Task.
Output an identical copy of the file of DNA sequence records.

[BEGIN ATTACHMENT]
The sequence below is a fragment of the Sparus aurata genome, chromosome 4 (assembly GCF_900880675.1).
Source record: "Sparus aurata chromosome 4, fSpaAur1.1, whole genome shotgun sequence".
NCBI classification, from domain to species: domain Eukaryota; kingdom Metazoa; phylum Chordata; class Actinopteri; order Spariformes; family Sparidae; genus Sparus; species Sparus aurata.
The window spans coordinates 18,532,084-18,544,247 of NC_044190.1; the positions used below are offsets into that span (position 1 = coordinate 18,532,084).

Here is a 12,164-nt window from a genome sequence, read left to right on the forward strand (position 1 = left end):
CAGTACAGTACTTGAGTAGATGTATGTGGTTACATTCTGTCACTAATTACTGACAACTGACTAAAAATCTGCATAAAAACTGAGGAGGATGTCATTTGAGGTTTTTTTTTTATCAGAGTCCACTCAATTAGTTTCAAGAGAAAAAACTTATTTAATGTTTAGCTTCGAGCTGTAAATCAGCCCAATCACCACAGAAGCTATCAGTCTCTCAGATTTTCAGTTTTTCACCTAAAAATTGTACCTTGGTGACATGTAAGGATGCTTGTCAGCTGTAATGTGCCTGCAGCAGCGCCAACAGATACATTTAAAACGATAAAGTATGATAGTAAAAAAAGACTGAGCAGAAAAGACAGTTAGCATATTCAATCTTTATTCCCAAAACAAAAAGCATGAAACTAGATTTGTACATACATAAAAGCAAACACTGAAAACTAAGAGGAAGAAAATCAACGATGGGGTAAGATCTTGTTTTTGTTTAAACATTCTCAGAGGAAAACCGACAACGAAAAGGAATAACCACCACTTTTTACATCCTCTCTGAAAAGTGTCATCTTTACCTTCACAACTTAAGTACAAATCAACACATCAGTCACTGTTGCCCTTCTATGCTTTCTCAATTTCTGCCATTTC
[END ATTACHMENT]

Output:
The sequence below is a fragment of the Sparus aurata genome, chromosome 4 (assembly GCF_900880675.1).
Source record: "Sparus aurata chromosome 4, fSpaAur1.1, whole genome shotgun sequence".
NCBI classification, from domain to species: domain Eukaryota; kingdom Metazoa; phylum Chordata; class Actinopteri; order Spariformes; family Sparidae; genus Sparus; species Sparus aurata.
The window spans coordinates 18,532,084-18,544,247 of NC_044190.1; the positions used below are offsets into that span (position 1 = coordinate 18,532,084).

Here is a 12,164-nt window from a genome sequence, read left to right on the forward strand (position 1 = left end):
CAGTACAGTACTTGAGTAGATGTATGTGGTTACATTCTGTCACTAATTACTGACAACTGACTAAAAATCTGCATAAAAACTGAGGAGGATGTCATTTGAGGTTTTTTTTTTATCAGAGTCCACTCAATTAGTTTCAAGAGAAAAAACTTATTTAATGTTTAGCTTCGAGCTGTAAATCAGCCCAATCACCACAGAAGCTATCAGTCTCTCAGATTTTCAGTTTTTCACCTAAAAATTGTACCTTGGTGACATGTAAGGATGCTTGTCAGCTGTAATGTGCCTGCAGCAGCGCCAACAGATACATTTAAAACGATAAAGTATGATAGTAAAAAAAGACTGAGCAGAAAAGACAGTTAGCATATTCAATCTTTATTCCCAAAACAAAAAGCATGAAACTAGATTTGTACATACATAAAAGCAAACACTGAAAACTAAGAGGAAGAAAATCAACGATGGGGTAAGATCTTGTTTTTGTTTAAACATTCTCAGAGGAAAACCGACAACGAAAAGGAATAACCACCACTTTTTACATCCTCTCTGAAAAGTGTCATCTTTACCTTCACAACTTAAGTACAAATCAACACATCAGTCACTGTTGCCCTTCTATGCTTTCTCAATTTCTGCCATTTC